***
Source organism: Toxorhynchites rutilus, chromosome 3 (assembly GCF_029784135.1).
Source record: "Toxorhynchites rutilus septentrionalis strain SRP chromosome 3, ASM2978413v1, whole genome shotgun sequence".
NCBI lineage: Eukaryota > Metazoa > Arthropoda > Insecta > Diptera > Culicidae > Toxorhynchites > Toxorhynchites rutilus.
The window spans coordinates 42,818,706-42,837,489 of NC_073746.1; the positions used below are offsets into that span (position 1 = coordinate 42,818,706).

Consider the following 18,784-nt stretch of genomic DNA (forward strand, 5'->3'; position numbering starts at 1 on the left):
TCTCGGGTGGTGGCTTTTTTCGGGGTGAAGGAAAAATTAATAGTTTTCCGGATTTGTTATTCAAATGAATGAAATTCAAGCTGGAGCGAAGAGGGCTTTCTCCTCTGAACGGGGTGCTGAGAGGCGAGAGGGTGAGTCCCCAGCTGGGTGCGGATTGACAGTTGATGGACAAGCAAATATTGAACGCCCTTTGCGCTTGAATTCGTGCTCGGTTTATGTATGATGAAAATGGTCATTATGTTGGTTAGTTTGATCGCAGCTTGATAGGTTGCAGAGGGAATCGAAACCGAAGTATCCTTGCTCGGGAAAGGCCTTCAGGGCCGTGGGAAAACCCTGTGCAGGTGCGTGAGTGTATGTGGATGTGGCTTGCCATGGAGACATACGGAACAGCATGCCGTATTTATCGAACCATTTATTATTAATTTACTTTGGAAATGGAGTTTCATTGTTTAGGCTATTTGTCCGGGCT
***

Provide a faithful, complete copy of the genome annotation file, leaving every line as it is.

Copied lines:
Source organism: Toxorhynchites rutilus, chromosome 3 (assembly GCF_029784135.1).
Source record: "Toxorhynchites rutilus septentrionalis strain SRP chromosome 3, ASM2978413v1, whole genome shotgun sequence".
NCBI lineage: Eukaryota > Metazoa > Arthropoda > Insecta > Diptera > Culicidae > Toxorhynchites > Toxorhynchites rutilus.
The window spans coordinates 42,818,706-42,837,489 of NC_073746.1; the positions used below are offsets into that span (position 1 = coordinate 42,818,706).

Consider the following 18,784-nt stretch of genomic DNA (forward strand, 5'->3'; position numbering starts at 1 on the left):
TCTCGGGTGGTGGCTTTTTTCGGGGTGAAGGAAAAATTAATAGTTTTCCGGATTTGTTATTCAAATGAATGAAATTCAAGCTGGAGCGAAGAGGGCTTTCTCCTCTGAACGGGGTGCTGAGAGGCGAGAGGGTGAGTCCCCAGCTGGGTGCGGATTGACAGTTGATGGACAAGCAAATATTGAACGCCCTTTGCGCTTGAATTCGTGCTCGGTTTATGTATGATGAAAATGGTCATTATGTTGGTTAGTTTGATCGCAGCTTGATAGGTTGCAGAGGGAATCGAAACCGAAGTATCCTTGCTCGGGAAAGGCCTTCAGGGCCGTGGGAAAACCCTGTGCAGGTGCGTGAGTGTATGTGGATGTGGCTTGCCATGGAGACATACGGAACAGCATGCCGTATTTATCGAACCATTTATTATTAATTTACTTTGGAAATGGAGTTTCATTGTTTAGGCTATTTGTCCGGGCT